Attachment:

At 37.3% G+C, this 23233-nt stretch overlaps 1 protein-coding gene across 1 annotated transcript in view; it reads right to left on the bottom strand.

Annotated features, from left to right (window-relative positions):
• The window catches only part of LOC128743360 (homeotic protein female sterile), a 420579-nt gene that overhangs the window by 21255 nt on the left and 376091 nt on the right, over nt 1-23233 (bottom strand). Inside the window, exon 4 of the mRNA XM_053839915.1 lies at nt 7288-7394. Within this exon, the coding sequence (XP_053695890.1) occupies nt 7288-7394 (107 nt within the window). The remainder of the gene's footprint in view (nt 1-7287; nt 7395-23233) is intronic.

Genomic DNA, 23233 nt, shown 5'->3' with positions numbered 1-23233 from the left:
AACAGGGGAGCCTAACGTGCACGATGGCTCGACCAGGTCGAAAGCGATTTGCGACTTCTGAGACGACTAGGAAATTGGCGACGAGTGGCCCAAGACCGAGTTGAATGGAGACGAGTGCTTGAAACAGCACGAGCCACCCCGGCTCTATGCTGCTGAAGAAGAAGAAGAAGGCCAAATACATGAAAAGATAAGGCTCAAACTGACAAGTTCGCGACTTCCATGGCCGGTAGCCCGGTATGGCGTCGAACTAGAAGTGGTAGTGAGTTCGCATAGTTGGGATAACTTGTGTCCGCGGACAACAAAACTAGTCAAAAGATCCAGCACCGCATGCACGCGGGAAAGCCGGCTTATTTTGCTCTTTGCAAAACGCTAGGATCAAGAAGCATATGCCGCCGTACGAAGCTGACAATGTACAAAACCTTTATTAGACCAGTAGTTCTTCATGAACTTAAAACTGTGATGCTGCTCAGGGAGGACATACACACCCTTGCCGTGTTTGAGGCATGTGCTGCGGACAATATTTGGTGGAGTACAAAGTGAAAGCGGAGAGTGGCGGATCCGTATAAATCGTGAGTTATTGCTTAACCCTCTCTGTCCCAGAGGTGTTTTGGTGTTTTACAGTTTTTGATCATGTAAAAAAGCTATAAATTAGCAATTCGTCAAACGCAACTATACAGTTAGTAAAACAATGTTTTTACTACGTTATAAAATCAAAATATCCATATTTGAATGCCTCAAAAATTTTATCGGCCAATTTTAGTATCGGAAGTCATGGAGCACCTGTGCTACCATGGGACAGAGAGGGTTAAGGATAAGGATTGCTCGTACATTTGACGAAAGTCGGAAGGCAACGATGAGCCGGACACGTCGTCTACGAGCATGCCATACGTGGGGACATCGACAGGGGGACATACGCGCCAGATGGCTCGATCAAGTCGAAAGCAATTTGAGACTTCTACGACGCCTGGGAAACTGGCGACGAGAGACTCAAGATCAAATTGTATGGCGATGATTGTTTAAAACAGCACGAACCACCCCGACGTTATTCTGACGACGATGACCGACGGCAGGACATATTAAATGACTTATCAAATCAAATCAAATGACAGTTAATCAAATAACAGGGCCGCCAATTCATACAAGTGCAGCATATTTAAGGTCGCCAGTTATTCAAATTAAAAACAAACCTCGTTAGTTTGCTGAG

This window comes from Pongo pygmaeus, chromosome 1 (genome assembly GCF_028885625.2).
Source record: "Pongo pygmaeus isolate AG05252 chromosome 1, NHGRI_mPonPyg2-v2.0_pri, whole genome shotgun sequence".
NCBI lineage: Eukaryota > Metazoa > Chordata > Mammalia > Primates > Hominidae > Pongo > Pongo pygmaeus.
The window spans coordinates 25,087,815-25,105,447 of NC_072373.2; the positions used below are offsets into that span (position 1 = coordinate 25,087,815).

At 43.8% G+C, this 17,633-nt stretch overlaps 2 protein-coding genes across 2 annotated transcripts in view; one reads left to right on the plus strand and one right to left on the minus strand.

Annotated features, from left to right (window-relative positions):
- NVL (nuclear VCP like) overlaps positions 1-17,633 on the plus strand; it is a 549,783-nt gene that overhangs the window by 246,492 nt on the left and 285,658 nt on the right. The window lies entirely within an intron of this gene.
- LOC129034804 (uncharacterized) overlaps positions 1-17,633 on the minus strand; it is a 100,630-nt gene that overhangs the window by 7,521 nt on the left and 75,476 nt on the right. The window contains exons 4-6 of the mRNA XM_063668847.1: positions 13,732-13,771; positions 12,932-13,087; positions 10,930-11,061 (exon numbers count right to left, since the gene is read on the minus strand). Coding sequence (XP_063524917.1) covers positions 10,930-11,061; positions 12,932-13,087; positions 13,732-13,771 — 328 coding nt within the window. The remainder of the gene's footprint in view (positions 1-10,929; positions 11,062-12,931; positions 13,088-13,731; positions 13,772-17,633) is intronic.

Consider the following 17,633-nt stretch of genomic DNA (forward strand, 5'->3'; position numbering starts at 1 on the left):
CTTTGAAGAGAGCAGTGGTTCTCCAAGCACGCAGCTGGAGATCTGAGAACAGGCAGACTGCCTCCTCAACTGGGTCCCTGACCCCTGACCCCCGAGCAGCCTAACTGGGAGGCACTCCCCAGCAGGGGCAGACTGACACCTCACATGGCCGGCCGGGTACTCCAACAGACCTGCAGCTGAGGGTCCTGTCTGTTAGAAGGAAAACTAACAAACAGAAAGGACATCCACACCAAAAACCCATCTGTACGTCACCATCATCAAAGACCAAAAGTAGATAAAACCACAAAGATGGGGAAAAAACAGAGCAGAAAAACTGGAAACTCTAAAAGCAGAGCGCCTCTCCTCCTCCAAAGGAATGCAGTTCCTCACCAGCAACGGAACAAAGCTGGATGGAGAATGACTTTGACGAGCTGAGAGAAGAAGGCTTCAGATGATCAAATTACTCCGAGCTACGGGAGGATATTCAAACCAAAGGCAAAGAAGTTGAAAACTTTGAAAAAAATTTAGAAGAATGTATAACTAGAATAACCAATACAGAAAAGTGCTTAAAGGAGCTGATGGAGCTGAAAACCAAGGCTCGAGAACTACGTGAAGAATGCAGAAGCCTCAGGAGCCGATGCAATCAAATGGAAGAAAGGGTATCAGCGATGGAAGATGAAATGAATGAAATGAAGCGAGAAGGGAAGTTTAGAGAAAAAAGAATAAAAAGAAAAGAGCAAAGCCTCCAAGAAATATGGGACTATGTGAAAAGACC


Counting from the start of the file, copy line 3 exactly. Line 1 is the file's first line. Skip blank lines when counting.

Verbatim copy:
• The window catches only part of LOC128743360 (homeotic protein female sterile), a 420579-nt gene that overhangs the window by 21255 nt on the left and 376091 nt on the right, over nt 1-23233 (bottom strand). Inside the window, exon 4 of the mRNA XM_053839915.1 lies at nt 7288-7394. Within this exon, the coding sequence (XP_053695890.1) occupies nt 7288-7394 (107 nt within the window). The remainder of the gene's footprint in view (nt 1-7287; nt 7395-23233) is intronic.